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Choosing whether to suffer

September 5, 2018

 

 

There is an oft-quoted Buddhist proverb: Pain is inevitable, suffering is optional.  Emotions and sensations rise up and fade, and our choice lies in how we respond to them.  Whether we are dealing with intense physical pain or overwhelming emotions, the more we resist what is happening and try to push against it, the more we will suffer as a consequence.

 

A few weeks ago I took myself off on a weekend yoga retreat.  Like many people, I seem to be a tiny bit too busy at the moment - working, studying, house-hunting, and fitting in all sorts of other things between.  It was time to take a breath and press the ‘RESET’ button.  The programme for the three days revolved around rest, relaxation, and rejuvenation.  We enjoyed guided meditations, evening yin yoga classes countered with Ashtanga in the mornings, massages, walks through the local countryside, and time spent simply being quiet and still…  It was exactly what my body and mind needed.

 

On the morning of the final day we began with a 30-minute meditation.  This was followed by a short break - time enough for a piece of fruit and a tea before our last Ashtanga session.  Our resident chef took enormous pride in her offerings, and on this particular day she rolled out towering glasses of chia and coconut pudding topped with fresh fruit.  Naturally, I was happy to oblige, and, despite the words of caution from my fellow participants, I polished off my entire serving.  Absolutely delicious!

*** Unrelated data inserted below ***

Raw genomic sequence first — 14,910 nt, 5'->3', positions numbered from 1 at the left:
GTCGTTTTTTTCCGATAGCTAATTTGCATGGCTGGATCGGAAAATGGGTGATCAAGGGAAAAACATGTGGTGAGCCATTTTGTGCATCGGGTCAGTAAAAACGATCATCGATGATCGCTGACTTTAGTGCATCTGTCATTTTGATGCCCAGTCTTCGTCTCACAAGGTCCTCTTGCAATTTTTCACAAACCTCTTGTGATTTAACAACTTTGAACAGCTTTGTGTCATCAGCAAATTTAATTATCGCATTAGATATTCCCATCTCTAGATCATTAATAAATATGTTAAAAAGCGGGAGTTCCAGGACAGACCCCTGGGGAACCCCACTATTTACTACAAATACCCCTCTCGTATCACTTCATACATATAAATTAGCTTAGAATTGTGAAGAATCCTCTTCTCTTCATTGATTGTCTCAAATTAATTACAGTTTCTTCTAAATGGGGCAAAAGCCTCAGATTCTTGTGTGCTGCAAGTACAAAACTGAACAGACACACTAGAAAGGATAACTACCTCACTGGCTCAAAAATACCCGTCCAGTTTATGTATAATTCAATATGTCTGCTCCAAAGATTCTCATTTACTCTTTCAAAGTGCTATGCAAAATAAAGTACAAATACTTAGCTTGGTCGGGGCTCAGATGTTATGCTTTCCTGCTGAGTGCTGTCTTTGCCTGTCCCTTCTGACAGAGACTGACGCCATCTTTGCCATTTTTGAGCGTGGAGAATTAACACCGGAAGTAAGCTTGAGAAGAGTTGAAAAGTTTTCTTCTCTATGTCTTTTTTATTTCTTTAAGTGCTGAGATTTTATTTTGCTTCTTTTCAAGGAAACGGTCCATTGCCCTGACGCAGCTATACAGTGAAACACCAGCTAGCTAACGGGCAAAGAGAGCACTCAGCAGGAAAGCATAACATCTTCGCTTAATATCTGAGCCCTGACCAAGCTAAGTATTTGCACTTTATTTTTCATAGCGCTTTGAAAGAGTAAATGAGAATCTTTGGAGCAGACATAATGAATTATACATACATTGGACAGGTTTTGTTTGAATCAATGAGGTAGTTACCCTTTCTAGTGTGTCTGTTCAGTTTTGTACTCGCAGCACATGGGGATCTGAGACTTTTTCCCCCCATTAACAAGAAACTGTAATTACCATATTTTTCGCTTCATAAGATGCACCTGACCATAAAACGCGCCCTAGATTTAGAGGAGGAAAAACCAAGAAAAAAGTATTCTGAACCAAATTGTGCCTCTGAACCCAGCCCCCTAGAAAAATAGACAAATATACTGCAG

For those of you who aren’t familiar with the different yoga styles, Ashtanga can be pretty energetic and physically demanding, so filling my belly immediately before a two-hour session was perhaps not the smartest of moves.  Sure enough, 45 minutes later, as the heat was rising in the studio and our movements were becoming more challenging, my breakfast began to repeat on me, and my stomach was questioning what on earth I thought I was doing with all this bending and twisting and stretching, effectively wringing my innards out with each asana.  I spent the rest of the class feeling sorry for myself, and at one point I surrendered and lay down on my mat to take some steady breaths and do some stealth banana burps.

 

This was the last time we would all be together, so at the close of the session we gathered in a circle to share our reflections on the weekend.  How were we feeling now? our instructor wanted to know.  Were we rejuvenated and revived after the weekend retreat?  Whilst I watched and listened to my companions sharing their experiences, my main focus was simply on how horribly nauseous I was feeling, coupled with regret that it was all my own doing for guzzling down my breakfast.  But as time went on, I breathed into my belly and the self-pity began to ease, as did my indigestion.  It helped me to recognise that our feelings - whether physical or emotional - pass with time.  There were people on that same retreat suffering from far greater pain than mine.  One woman shared her anxiety over her two-year-old’s recent heart surgery; this was her first weekend away since her daughter had been born.  Another described the fear that had arisen due to her osteoporosis diagnosis.  A third was nursing heartbreak after her marriage of almost thirty years had ended.

 

We all carry pain of some sort, whether it’s self-induced stomach cramps, or a deep, intense heartache.  It is up to us to choose how to respond to what life puts our way.  My indigestion was only with me briefly, but by breathing into it and allowing my body to relax, it passed more easily.  Our lives are in a constant state of flux, and there will always be moments that are easier to handle than others.  By learning how to embrace these difficulties, distress, and discomfort, we can lessen our suffering and ease ourselves back to our natural state of bliss.

 

 

 

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